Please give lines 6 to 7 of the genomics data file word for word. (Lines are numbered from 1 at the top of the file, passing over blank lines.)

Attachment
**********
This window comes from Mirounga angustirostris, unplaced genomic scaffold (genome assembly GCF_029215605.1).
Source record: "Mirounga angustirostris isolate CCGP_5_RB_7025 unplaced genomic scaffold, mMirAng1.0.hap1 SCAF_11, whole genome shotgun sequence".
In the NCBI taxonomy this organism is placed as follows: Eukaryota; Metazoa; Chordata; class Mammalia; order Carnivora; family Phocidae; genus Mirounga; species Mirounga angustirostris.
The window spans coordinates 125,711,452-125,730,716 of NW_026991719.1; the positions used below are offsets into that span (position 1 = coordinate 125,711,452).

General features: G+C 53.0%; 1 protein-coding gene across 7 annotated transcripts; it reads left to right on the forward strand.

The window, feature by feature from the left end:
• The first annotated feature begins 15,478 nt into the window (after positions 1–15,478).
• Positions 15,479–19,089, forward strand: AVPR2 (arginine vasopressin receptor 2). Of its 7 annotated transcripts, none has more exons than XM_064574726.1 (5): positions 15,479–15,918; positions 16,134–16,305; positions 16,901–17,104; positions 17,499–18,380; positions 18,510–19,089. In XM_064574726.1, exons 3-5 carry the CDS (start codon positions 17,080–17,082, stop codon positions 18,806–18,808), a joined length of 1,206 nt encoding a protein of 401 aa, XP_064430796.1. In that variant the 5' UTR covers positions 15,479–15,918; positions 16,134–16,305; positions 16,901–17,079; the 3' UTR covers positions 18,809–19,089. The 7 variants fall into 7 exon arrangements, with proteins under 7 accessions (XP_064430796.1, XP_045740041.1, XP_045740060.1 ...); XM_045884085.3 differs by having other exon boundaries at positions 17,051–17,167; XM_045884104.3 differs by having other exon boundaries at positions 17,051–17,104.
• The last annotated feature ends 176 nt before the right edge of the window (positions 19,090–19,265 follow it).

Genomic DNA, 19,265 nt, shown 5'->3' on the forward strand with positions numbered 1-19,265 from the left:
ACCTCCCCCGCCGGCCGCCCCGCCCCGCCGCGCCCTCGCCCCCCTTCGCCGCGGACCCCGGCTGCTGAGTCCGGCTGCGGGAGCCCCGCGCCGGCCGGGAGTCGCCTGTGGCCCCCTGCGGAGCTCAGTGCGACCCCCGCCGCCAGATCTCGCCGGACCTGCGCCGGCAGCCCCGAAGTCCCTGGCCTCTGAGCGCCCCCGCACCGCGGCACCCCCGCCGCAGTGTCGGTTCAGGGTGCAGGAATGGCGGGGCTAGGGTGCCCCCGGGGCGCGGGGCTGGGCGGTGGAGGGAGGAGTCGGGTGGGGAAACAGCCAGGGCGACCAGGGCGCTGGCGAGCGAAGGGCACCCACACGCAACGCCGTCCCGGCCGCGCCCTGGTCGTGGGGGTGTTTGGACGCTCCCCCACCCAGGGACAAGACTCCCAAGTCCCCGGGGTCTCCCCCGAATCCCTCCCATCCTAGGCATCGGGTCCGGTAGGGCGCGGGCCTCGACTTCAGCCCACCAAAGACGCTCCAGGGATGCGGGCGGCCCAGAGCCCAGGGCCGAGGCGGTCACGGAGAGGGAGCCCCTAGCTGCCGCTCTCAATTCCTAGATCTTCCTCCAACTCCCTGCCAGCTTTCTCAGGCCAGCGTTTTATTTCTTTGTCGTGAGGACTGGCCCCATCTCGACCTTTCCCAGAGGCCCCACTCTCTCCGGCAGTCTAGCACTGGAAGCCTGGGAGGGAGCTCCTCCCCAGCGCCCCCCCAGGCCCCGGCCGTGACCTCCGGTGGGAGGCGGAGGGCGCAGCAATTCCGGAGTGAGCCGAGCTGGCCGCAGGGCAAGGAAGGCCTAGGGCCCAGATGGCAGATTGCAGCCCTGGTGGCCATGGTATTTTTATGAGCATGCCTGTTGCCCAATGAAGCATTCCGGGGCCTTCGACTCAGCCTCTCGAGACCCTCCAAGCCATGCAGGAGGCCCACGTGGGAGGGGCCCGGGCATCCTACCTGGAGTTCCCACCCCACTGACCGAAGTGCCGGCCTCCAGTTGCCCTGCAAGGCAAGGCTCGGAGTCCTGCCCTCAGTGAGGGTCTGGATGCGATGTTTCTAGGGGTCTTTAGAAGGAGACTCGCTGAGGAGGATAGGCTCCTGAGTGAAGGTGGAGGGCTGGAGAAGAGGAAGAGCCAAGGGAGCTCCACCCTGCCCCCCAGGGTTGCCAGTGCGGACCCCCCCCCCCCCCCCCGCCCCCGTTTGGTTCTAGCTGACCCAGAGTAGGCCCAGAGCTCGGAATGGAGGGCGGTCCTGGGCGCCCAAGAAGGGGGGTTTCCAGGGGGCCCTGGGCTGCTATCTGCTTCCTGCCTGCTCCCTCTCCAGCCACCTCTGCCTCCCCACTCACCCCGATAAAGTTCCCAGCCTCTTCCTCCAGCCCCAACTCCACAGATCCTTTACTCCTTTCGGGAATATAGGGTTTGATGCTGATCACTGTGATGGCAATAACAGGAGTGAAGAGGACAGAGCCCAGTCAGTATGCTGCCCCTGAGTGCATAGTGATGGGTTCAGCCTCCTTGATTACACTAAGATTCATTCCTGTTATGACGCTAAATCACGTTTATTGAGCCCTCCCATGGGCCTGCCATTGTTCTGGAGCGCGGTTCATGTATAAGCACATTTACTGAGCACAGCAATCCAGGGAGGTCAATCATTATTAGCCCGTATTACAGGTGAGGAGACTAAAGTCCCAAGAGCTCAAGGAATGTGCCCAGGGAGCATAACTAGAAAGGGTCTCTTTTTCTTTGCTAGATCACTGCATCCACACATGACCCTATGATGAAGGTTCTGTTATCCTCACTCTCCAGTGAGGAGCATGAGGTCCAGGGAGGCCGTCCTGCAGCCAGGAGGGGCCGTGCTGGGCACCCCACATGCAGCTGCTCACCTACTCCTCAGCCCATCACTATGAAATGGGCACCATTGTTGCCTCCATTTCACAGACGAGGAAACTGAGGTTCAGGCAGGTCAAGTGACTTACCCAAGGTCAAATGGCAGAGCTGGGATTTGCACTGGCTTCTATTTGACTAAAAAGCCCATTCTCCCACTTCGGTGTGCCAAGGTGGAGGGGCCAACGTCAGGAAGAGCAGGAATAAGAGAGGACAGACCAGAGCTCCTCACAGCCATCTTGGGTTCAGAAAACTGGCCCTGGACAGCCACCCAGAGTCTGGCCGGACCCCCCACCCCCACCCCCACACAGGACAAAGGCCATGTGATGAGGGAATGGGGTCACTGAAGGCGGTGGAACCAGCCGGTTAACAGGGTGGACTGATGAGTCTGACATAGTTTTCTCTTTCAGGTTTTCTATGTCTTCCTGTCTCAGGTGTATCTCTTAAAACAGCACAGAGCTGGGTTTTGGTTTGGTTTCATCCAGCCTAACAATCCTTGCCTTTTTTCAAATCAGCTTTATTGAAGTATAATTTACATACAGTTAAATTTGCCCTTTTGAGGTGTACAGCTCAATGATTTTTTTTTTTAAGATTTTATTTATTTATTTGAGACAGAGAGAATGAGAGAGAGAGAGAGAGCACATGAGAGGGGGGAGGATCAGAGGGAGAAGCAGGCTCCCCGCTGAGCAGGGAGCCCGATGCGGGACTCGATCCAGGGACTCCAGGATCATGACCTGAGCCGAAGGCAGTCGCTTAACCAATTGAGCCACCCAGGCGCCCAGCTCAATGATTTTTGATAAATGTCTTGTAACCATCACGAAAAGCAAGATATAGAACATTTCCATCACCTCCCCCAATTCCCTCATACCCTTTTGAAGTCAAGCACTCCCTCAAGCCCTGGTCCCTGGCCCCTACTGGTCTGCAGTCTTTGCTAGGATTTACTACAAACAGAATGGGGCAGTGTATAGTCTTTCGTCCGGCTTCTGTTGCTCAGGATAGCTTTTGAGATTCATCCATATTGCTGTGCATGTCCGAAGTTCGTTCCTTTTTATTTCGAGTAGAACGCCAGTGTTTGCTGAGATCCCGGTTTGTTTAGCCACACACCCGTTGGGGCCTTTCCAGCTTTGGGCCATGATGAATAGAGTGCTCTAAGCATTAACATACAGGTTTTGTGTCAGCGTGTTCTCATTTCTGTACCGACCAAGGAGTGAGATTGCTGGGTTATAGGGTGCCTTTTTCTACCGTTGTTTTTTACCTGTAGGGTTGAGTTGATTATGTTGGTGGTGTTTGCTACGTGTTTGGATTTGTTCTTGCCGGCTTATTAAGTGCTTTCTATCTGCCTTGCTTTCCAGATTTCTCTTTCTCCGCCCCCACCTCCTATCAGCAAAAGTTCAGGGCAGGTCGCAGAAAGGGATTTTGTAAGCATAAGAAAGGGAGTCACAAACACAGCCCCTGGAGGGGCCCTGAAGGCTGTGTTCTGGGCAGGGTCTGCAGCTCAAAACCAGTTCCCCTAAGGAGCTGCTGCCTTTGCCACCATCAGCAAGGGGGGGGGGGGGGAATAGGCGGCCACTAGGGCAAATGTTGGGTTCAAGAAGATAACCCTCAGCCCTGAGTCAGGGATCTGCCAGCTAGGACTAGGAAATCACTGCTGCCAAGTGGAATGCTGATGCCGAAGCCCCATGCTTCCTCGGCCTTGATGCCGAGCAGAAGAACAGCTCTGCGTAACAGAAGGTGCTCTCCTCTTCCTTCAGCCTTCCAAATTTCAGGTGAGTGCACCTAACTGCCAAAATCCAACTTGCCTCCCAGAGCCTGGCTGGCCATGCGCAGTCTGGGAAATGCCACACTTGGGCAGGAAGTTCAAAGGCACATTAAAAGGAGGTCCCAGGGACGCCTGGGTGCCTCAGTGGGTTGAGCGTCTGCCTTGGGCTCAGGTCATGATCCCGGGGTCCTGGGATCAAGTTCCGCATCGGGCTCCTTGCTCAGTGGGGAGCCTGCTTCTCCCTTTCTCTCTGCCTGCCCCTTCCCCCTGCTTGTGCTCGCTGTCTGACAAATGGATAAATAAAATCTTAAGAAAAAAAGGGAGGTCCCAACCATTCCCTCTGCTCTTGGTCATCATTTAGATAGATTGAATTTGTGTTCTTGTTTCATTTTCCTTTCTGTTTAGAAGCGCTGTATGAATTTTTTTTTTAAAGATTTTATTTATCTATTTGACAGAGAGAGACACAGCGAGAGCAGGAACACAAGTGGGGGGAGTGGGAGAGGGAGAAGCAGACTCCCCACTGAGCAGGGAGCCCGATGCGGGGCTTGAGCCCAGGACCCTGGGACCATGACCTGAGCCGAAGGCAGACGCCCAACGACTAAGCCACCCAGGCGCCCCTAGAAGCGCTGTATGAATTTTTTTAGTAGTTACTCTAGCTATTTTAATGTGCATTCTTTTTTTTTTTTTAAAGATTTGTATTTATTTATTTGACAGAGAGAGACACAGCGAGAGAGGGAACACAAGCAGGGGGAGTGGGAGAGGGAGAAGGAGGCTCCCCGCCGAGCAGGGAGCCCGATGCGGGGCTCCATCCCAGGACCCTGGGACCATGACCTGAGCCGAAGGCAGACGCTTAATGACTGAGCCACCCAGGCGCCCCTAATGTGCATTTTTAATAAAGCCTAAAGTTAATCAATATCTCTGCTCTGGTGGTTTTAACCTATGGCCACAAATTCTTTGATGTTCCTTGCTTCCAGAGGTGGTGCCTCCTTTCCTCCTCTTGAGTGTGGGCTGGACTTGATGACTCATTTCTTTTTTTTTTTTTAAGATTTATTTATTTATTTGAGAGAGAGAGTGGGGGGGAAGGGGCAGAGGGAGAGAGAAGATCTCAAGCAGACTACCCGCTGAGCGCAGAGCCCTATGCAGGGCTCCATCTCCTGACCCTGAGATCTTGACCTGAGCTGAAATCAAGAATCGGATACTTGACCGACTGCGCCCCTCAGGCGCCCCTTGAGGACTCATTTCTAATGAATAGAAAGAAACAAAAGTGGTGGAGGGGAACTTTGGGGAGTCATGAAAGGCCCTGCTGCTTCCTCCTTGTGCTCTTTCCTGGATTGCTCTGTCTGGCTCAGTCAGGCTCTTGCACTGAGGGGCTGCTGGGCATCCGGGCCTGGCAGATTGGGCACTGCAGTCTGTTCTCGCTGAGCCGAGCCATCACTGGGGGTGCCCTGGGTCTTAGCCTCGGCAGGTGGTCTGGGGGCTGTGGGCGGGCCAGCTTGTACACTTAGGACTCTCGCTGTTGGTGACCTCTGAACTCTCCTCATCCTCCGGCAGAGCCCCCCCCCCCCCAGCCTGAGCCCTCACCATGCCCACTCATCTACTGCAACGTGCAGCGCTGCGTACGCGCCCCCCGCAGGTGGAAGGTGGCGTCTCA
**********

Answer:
The window, feature by feature from the left end:
• The first annotated feature begins 15,478 nt into the window (after positions 1–15,478).